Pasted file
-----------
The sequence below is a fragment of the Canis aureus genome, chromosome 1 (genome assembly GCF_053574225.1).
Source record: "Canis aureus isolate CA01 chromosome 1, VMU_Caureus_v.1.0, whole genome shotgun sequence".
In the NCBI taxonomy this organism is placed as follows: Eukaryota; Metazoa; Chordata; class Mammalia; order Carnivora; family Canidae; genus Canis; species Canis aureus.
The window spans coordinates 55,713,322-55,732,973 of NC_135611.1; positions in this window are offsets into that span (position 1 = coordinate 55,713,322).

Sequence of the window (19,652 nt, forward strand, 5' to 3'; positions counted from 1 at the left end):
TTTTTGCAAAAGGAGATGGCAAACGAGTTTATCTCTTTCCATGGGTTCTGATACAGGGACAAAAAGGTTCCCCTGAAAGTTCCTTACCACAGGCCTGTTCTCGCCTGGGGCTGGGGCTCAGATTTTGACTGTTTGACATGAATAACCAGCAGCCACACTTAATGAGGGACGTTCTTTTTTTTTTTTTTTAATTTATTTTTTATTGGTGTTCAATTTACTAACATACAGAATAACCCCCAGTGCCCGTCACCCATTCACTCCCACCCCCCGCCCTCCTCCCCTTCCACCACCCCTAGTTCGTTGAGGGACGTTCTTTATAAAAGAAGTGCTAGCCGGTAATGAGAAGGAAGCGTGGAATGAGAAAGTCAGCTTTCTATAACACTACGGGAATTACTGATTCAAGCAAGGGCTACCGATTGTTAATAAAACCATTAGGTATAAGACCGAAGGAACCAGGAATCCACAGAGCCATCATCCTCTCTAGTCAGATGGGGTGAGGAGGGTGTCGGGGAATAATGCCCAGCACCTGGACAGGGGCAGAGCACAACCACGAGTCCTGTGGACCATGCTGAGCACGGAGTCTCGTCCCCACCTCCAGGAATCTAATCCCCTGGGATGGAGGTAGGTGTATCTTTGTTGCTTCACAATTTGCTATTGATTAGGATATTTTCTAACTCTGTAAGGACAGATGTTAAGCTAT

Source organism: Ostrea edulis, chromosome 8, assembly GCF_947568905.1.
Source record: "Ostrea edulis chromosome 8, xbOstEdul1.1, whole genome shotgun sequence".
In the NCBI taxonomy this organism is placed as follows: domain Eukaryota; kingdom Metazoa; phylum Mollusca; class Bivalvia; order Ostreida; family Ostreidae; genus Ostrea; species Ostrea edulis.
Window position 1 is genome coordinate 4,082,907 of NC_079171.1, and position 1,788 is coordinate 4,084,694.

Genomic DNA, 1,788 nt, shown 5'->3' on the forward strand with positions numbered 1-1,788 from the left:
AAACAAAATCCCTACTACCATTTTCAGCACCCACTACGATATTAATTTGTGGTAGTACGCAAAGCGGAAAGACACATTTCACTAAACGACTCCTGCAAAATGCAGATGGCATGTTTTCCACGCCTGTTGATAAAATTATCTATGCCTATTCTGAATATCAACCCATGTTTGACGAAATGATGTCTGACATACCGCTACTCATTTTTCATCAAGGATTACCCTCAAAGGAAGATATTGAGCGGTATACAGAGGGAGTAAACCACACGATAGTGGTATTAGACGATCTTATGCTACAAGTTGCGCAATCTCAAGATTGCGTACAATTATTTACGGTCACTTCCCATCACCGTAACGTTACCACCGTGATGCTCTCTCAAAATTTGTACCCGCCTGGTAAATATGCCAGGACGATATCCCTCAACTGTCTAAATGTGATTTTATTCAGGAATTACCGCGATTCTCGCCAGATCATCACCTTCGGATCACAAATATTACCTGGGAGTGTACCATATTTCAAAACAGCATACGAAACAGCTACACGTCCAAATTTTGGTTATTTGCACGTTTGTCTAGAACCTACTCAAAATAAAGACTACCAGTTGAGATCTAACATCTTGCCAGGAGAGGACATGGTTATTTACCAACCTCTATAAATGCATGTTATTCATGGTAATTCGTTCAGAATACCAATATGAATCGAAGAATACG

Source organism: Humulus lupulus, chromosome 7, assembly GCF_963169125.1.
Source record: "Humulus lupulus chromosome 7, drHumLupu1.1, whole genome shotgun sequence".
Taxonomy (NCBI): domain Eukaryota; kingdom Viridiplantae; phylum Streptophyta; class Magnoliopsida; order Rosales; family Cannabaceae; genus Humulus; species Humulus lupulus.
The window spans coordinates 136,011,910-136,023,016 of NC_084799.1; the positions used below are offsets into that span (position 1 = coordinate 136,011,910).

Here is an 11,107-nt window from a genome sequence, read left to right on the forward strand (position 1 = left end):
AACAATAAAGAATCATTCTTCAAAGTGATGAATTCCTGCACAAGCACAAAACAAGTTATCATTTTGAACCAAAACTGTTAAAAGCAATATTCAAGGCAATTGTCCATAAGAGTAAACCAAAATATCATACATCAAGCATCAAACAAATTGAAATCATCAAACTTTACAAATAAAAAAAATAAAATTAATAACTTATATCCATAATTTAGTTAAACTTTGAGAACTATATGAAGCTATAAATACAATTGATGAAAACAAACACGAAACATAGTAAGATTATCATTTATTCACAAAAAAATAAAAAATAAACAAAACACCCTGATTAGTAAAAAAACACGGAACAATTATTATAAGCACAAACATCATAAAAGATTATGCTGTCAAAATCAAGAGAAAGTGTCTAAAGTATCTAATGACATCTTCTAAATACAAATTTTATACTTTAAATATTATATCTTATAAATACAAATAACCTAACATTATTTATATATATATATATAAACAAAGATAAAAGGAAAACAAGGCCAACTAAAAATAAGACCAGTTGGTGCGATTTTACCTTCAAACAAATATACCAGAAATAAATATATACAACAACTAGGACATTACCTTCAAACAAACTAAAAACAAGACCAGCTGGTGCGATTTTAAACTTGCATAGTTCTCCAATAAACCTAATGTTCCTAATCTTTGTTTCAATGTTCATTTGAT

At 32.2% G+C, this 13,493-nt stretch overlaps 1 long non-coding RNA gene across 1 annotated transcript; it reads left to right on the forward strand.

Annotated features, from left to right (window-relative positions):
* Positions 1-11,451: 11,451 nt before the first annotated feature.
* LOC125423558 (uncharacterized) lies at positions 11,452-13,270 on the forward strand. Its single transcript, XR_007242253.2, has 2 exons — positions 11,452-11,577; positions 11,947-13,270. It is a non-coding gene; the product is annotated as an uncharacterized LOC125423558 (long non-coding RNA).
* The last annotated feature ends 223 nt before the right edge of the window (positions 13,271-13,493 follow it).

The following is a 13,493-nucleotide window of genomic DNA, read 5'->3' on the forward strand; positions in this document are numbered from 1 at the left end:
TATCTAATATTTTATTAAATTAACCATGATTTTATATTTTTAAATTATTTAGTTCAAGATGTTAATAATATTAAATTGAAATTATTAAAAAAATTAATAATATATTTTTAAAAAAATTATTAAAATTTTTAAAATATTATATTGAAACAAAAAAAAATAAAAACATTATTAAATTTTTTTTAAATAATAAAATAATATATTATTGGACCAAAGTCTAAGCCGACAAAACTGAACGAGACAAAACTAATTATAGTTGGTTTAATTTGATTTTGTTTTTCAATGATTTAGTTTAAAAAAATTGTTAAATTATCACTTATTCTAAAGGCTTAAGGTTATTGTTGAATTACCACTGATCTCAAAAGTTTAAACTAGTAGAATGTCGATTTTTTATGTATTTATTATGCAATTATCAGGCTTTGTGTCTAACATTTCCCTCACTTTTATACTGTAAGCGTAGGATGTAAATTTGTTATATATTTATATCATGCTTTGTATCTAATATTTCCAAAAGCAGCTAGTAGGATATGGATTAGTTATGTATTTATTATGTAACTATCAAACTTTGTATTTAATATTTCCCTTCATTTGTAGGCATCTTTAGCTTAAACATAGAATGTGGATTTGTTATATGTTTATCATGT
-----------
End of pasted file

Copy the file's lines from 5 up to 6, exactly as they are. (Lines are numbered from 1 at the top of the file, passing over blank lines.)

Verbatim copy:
Sequence of the window (19,652 nt, forward strand, 5' to 3'; positions counted from 1 at the left end):
TTTTTGCAAAAGGAGATGGCAAACGAGTTTATCTCTTTCCATGGGTTCTGATACAGGGACAAAAAGGTTCCCCTGAAAGTTCCTTACCACAGGCCTGTTCTCGCCTGGGGCTGGGGCTCAGATTTTGACTGTTTGACATGAATAACCAGCAGCCACACTTAATGAGGGACGTTCTTTTTTTTTTTTTTTAATTTATTTTTTATTGGTGTTCAATTTACTAACATACAGAATAACCCCCAGTGCCCGTCACCCATTCACTCCCACCCCCCGCCCTCCTCCCCTTCCACCACCCCTAGTTCGTTGAGGGACGTTCTTTATAAAAGAAGTGCTAGCCGGTAATGAGAAGGAAGCGTGGAATGAGAAAGTCAGCTTTCTATAACACTACGGGAATTACTGATTCAAGCAAGGGCTACCGATTGTTAATAAAACCATTAGGTATAAGACCGAAGGAACCAGGAATCCACAGAGCCATCATCCTCTCTAGTCAGATGGGGTGAGGAGGGTGTCGGGGAATAATGCCCAGCACCTGGACAGGGGCAGAGCACAACCACGAGTCCTGTGGACCATGCTGAGCACGGAGTCTCGTCCCCACCTCCAGGAATCTAATCCCCTGGGATGGAGGTAGGTGTATCTTTGTTGCTTCACAATTTGCTATTGATTAGGATATTTTCTAACTCTGTAAGGACAGATGTTAAGCTAT